I recently asked my mother to select some of our family’s favorite picture books. Raising four children of their own and now two grandchildren, my parents’ collection has become well-honed over time. Every book that remains seems to have a distinct purpose – a lesson to learn, gender fair and anti-racist representation, or beautiful illustrations and rhythmic text. Needless to say, competition for this short list of favorites was hot. Today we’ll talk about one of the winners (and Caldecott award winner), Emily Arnold McCully’s Mirette on the High Wire.
We haven’t featured many books on Fair Play and frankly, that’s an oversight. We love to read, a passion kindled by Fair Play Supermom and dad and their dedication to providing a constant stream of new reading material. We’re going to make a concerted effort to feature more books on Fair Play, beginning today with the Caldecott Medal-winning Owl Moon, by Janet Yolen. Later this week we will revisit another favorite Caldecott Medal Winner, Mirette on the High Wire.
Last in our themed Gift Guides, today we’re rounding up our favorite gender-fair books and music. Check out our other themed Gift Guides — STEM toys and games. All of these posts include links to lengthier articles we’ve written previously about a topic, so if you need more information or ideas, check those out as well (linked throughout).
We kicked off our themed Gift Guides discussing STEM toys on Friday. Today we’re going to talk about games we’ve featured in our on-going Game Night series. Tomorrow, we’ll wrap up with books and music. All of these posts include links to lengthier articles we’ve written previously about a topic, so if you need more information or ideas, check those out as well (linked throughout).
We’ve been negligent in getting up Gift Guides this holiday season, owing to an unfortunate surgery and lengthy hospital stay. But, we’re back in action! To provide you with maximum content and inspiration, we’re going to do some “re-Gift Guides,” re-posting/revising some of our favorites from the past, in addition to brand new Gift Guides. As always, if you have a specific question, send it our way! Today we kick off with the re-Gift Guide to purchasing for the princess-loving little girls in your life. How to avoid stereotypes? We have some answers!
One of the best ways to set the tone for the season or an upcoming holiday is with seasonal books. I’m a big supporter of evening family reading, and holiday books are great for this because they get everyone in a common spirit of the season and emphasize the kind of family time the holidays are all about (or should be!). Our family room coffee table becomes a display for holiday books arranged in a fan, easily accessible for a quick read when the mood strikes. The content varies according to the season, beginning with Halloween and ending with Christmas…or whenever Christmas gets put away, which is often some time in March.
Jessie Modic’s three song & story album are wonderful lessons in folk music for children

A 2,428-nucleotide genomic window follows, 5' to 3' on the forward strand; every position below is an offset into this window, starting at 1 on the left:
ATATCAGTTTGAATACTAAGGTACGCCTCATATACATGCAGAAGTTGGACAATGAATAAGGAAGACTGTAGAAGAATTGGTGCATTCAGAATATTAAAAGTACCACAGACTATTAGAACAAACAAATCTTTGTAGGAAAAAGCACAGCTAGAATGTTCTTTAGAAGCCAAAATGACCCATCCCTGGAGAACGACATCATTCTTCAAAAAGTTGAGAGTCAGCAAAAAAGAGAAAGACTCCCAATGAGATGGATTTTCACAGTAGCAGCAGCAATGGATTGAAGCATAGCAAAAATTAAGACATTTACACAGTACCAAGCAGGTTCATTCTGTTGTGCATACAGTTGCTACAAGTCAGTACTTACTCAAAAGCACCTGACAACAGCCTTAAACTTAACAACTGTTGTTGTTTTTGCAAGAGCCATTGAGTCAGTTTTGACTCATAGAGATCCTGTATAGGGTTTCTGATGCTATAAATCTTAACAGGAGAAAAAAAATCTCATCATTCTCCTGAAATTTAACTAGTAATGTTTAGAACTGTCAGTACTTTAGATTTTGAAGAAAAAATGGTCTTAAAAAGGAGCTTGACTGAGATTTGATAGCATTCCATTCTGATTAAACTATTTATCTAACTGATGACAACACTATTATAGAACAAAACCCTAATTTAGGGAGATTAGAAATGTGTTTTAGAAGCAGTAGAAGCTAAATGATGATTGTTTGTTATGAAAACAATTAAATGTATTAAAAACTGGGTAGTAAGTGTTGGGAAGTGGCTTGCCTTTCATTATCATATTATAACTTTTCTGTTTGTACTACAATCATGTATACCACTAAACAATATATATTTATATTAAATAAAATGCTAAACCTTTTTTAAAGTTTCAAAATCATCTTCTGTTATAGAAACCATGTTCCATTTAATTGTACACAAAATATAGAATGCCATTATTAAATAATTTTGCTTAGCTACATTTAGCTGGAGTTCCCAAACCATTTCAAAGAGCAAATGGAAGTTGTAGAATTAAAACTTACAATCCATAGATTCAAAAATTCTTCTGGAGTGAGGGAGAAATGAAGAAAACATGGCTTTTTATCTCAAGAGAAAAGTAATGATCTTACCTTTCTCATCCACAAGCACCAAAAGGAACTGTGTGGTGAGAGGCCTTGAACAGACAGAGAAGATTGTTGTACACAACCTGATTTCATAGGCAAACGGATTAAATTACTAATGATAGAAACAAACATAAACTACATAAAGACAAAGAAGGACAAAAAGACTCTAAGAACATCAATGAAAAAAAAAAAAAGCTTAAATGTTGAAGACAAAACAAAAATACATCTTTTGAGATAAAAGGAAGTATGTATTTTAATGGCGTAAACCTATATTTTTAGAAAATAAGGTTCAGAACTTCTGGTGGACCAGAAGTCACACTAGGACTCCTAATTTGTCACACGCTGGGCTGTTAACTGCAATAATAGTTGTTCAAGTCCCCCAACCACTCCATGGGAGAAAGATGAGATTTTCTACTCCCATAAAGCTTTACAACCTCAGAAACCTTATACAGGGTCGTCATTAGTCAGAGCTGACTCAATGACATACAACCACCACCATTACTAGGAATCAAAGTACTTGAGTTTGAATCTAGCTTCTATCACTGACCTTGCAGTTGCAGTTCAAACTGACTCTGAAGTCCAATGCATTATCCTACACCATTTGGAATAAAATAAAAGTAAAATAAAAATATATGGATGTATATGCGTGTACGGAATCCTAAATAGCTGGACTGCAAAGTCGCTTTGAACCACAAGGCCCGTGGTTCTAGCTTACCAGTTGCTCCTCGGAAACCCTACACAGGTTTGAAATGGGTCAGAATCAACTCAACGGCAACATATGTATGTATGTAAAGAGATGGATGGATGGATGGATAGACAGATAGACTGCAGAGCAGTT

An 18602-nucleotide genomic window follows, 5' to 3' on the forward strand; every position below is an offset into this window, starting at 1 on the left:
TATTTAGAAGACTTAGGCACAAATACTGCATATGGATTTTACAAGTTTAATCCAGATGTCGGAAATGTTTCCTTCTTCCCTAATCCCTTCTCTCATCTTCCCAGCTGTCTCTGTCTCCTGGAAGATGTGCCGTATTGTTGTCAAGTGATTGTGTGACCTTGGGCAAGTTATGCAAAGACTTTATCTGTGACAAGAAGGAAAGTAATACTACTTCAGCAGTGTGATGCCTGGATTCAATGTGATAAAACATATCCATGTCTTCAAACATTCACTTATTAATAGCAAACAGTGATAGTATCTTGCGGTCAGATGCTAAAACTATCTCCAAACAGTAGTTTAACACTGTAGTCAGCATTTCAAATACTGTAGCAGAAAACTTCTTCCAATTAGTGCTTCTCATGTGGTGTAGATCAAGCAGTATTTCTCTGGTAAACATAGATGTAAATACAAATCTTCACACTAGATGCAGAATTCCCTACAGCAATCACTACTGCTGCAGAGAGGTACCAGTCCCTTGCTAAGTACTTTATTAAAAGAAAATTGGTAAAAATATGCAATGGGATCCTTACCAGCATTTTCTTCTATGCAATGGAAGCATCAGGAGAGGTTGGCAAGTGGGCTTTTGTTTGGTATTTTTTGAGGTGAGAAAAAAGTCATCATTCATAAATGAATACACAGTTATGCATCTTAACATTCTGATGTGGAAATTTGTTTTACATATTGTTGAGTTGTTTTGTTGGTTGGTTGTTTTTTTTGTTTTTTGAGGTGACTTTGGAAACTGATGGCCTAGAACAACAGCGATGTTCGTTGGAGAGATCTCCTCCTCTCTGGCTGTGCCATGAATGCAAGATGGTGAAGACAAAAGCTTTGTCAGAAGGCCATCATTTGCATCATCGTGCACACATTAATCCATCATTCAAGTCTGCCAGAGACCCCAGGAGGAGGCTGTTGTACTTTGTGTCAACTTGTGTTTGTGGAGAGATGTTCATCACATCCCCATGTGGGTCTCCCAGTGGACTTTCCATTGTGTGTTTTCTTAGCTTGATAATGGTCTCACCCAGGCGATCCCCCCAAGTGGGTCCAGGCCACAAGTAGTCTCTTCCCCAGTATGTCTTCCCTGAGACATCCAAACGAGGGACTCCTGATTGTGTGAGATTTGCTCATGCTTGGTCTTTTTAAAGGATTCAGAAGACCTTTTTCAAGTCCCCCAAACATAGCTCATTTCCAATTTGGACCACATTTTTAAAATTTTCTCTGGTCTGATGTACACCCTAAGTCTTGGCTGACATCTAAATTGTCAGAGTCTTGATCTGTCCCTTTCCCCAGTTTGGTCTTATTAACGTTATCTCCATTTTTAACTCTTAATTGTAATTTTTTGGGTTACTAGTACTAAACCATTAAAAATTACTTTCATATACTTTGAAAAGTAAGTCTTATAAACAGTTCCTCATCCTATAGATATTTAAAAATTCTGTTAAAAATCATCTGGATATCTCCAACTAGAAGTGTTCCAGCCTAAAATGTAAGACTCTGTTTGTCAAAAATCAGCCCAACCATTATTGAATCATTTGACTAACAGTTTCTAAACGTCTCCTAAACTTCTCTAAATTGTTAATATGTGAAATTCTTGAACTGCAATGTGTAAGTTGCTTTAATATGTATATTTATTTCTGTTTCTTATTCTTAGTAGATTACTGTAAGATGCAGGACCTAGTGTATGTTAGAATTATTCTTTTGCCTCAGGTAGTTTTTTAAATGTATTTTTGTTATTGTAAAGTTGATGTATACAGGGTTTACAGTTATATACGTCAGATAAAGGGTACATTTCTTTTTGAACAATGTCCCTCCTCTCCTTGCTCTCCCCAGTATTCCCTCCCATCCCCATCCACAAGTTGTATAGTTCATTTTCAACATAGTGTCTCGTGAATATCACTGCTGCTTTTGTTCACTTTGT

We don’t talk too frequently about music here on Fair Play, and that’s mostly because there are so many great things to review for children, we don’t get to everything. It is probably also because we have the musical taste of a child stuck in the 1990s. You might remember Fair Play’s defense of Taylor Swift in which we revealed some personal details about our musical taste and discussed the importance of musical role models for preteens and teenagers. Today, by recommendation of our Fair Play Aunt, we have three excellent albums to review by Jessie Modic.
From Jezebel.com, “First Photo Out of Australia After the Mayan Apocalypse: It’s Not Good” — Just kidding. Christmas is still on!
To no one’s surprise at all, the world did not end, although I find the above photoshopped creation quite hilarious. Today we’re just rounding up all our recommendations in one single post. For most web shopping, today is your last day to get in orders for guaranteed Christmas Eve delivery (depending, of course, how much you are willing to bleed for overnight shipping – you may be able to push this back to tomorrow). This weekend look for our Last Minute Gifts – the Hail Mary of gift-giving, also known as the homemade gift certificate. Actually I delight in homemade certificates, but we’ll get to that on Sunday.
Instead of buying a Barbie, I bought this doll and doctor set for a little girl in the family I adopted for Christmas. It can be hard not to buy Barbies when children ask for them, but there are other options out there that may fulfill their interests and desires without indulging the Barbie or Princess factor.
Today’s Gift Guide is a little bit different. I’m using the Christmas List from the family I adopted for Christmas to illustrate how you might get around the Princess Problem. What is the Princess Problem? The princess problem is this: you might not want to buy the little girl in your life a princess (or Barbie)-related item, but she says she really, really wants it. What to do? Buy her what she wants? Ignore her wishes, and buy her something else? Call me heartless, but I vote the latter. There are some craftier ways to do that, though, so let’s use this list as an example: Jenny, age 5. Gift Ideas: 1. Barbie and Barbie’s Horse. 2. Art supplies. 3. Princess Costumes. Jenny is very girly, likes art, books, princesses, and dolls. Molly, age 2. Gift Ideas: 1. Dolls. 2. Balls. 3. Dressing up in costumes. Molly is a girly tomboy, she likes to draw, play dress up, and she is very active.